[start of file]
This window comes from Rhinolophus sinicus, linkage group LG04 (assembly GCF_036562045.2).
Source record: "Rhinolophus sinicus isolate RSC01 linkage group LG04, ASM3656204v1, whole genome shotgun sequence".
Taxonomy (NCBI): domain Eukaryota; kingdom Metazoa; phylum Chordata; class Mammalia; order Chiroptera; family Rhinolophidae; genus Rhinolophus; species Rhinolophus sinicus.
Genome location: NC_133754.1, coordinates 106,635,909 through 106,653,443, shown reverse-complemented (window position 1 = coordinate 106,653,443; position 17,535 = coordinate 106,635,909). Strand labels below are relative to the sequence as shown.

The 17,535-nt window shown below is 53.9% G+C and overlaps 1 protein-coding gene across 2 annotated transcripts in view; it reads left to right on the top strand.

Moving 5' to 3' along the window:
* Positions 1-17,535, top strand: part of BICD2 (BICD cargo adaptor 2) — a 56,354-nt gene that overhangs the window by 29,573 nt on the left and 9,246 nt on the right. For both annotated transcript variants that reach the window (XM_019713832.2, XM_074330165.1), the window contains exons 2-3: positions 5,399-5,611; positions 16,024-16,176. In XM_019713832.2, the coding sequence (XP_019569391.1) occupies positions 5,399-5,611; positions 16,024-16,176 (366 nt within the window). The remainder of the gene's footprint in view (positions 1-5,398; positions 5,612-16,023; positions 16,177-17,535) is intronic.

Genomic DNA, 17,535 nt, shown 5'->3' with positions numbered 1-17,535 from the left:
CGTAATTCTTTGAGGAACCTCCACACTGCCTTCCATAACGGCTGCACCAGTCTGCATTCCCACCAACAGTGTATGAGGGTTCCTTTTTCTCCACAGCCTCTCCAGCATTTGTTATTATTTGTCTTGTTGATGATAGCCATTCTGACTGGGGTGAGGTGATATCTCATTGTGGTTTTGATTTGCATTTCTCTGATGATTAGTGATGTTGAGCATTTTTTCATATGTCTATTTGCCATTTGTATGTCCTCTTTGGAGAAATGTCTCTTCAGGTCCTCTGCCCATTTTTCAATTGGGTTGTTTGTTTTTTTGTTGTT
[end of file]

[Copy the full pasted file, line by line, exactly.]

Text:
This window comes from Rhinolophus sinicus, linkage group LG04 (assembly GCF_036562045.2).
Source record: "Rhinolophus sinicus isolate RSC01 linkage group LG04, ASM3656204v1, whole genome shotgun sequence".
Taxonomy (NCBI): domain Eukaryota; kingdom Metazoa; phylum Chordata; class Mammalia; order Chiroptera; family Rhinolophidae; genus Rhinolophus; species Rhinolophus sinicus.
Genome location: NC_133754.1, coordinates 106,635,909 through 106,653,443, shown reverse-complemented (window position 1 = coordinate 106,653,443; position 17,535 = coordinate 106,635,909). Strand labels below are relative to the sequence as shown.

The 17,535-nt window shown below is 53.9% G+C and overlaps 1 protein-coding gene across 2 annotated transcripts in view; it reads left to right on the top strand.

Moving 5' to 3' along the window:
* Positions 1-17,535, top strand: part of BICD2 (BICD cargo adaptor 2) — a 56,354-nt gene that overhangs the window by 29,573 nt on the left and 9,246 nt on the right. For both annotated transcript variants that reach the window (XM_019713832.2, XM_074330165.1), the window contains exons 2-3: positions 5,399-5,611; positions 16,024-16,176. In XM_019713832.2, the coding sequence (XP_019569391.1) occupies positions 5,399-5,611; positions 16,024-16,176 (366 nt within the window). The remainder of the gene's footprint in view (positions 1-5,398; positions 5,612-16,023; positions 16,177-17,535) is intronic.

Genomic DNA, 17,535 nt, shown 5'->3' with positions numbered 1-17,535 from the left:
CGTAATTCTTTGAGGAACCTCCACACTGCCTTCCATAACGGCTGCACCAGTCTGCATTCCCACCAACAGTGTATGAGGGTTCCTTTTTCTCCACAGCCTCTCCAGCATTTGTTATTATTTGTCTTGTTGATGATAGCCATTCTGACTGGGGTGAGGTGATATCTCATTGTGGTTTTGATTTGCATTTCTCTGATGATTAGTGATGTTGAGCATTTTTTCATATGTCTATTTGCCATTTGTATGTCCTCTTTGGAGAAATGTCTCTTCAGGTCCTCTGCCCATTTTTCAATTGGGTTGTTTGTTTTTTTGTTGTT